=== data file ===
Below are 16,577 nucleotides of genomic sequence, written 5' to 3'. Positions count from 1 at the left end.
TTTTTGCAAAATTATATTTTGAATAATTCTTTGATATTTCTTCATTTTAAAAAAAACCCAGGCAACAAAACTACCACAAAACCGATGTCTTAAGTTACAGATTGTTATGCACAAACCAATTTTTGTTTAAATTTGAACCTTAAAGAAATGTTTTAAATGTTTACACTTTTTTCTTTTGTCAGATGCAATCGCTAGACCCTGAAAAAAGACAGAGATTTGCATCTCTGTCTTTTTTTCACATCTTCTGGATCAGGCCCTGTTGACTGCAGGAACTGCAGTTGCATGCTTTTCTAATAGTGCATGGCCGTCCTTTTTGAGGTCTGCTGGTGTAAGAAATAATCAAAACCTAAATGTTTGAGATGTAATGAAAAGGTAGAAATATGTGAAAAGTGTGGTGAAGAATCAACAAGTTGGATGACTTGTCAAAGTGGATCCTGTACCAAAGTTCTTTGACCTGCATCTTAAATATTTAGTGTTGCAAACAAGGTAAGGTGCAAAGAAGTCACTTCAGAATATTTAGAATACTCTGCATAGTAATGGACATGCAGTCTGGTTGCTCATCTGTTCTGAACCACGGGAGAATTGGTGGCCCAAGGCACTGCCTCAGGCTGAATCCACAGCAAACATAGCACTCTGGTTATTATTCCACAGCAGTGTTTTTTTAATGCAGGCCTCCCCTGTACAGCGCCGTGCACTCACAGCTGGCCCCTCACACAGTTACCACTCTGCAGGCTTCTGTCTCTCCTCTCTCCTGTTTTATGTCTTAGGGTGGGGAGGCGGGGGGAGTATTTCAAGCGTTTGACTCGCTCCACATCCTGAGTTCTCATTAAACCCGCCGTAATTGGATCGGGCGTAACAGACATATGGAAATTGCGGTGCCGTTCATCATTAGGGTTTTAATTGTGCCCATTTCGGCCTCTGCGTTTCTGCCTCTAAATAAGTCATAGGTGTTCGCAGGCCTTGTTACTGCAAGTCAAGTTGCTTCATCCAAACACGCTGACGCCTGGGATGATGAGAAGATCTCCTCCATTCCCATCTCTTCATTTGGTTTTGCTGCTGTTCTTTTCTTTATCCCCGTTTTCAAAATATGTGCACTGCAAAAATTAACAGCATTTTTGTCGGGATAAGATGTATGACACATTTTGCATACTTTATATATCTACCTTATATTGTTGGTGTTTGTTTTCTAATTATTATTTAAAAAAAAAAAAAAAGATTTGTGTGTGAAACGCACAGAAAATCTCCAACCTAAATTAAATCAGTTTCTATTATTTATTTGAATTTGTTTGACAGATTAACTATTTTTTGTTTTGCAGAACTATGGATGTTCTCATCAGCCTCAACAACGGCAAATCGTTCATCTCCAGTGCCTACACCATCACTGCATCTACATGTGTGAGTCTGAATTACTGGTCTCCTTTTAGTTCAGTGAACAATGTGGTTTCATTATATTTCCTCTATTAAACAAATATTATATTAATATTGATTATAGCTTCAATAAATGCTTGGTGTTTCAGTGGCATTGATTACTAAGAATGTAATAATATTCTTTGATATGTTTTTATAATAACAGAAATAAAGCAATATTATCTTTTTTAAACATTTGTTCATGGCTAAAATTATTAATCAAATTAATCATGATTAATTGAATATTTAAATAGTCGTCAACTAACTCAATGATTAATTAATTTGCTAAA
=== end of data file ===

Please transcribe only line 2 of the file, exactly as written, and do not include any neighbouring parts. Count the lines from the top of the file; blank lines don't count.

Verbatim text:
TTTTTGCAAAATTATATTTTGAATAATTCTTTGATATTTCTTCATTTTAAAAAAAACCCAGGCAACAAAACTACCACAAAACCGATGTCTTAAGTTACAGATTGTTATGCACAAACCAATTTTTGTTTAAATTTGAACCTTAAAGAAATGTTTTAAATGTTTACACTTTTTTCTTTTGTCAGATGCAATCGCTAGACCCTGAAAAAAGACAGAGATTTGCATCTCTGTCTTTTTTTCACATCTTCTGGATCAGGCCCTGTTGACTGCAGGAACTGCAGTTGCATGCTTTTCTAATAGTGCATGGCCGTCCTTTTTGAGGTCTGCTGGTGTAAGAAATAATCAAAACCTAAATGTTTGAGATGTAATGAAAAGGTAGAAATATGTGAAAAGTGTGGTGAAGAATCAACAAGTTGGATGACTTGTCAAAGTGGATCCTGTACCAAAGTTCTTTGACCTGCATCTTAAATATTTAGTGTTGCAAACAAGGTAAGGTGCAAAGAAGTCACTTCAGAATATTTAGAATACTCTGCATAGTAATGGACATGCAGTCTGGTTGCTCATCTGTTCTGAACCACGGGAGAATTGGTGGCCCAAGGCACTGCCTCAGGCTGAATCCACAGCAAACATAGCACTCTGGTTATTATTCCACAGCAGTGTTTTTTTAATGCAGGCCTCCCCTGTACAGCGCCGTGCACTCACAGCTGGCCCCTCACACAGTTACCACTCTGCAGGCTTCTGTCTCTCCTCTCTCCTGTTTTATGTCTTAGGGTGGGGAGGCGGGGGGAGTATTTCAAGCGTTTGACTCGCTCCACATCCTGAGTTCTCATTAAACCCGCCGTAATTGGATCGGGCGTAACAGACATATGGAAATTGCGGTGCCGTTCATCATTAGGGTTTTAATTGTGCCCATTTCGGCCTCTGCGTTTCTGCCTCTAAATAAGTCATAGGTGTTCGCAGGCCTTGTTACTGCAAGTCAAGTTGCTTCATCCAAACACGCTGACGCCTGGGATGATGAGAAGATCTCCTCCATTCCCATCTCTTCATTTGGTTTTGCTGCTGTTCTTTTCTTTATCCCCGTTTTCAAAATATGTGCACTGCAAAAATTAACAGCATTTTTGTCGGGATAAGATGTATGACACATTTTGCATACTTTATATATCTACCTTATATTGTTGGTGTTTGTTTTCTAATTATTATTTAAAAAAAAAAAAAAAGATTTGTGTGTGAAACGCACAGAAAATCTCCAACCTAAATTAAATCAGTTTCTATTATTTATTTGAATTTGTTTGACAGATTAACTATTTTTTGTTTTGCAGAACTATGGATGTTCTCATCAGCCTCAACAACGGCAAATCGTTCATCTCCAGTGCCTACACCATCACTGCATCTACATGTGTGAGTCTGAATTACTGGTCTCCTTTTAGTTCAGTGAACAATGTGGTTTCATTATATTTCCTCTATTAAACAAATATTATATTAATATTGATTATAGCTTCAATAAATGCTTGGTGTTTCAGTGGCATTGATTACTAAGAATGTAATAATATTCTTTGATATGTTTTTATAATAACAGAAATAAAGCAATATTATCTTTTTTAAACATTTGTTCATGGCTAAAATTATTAATCAAATTAATCATGATTAATTGAATATTTAAATAGTCGTCAACTAACTCAATGATTAATTAATTTGCTAAA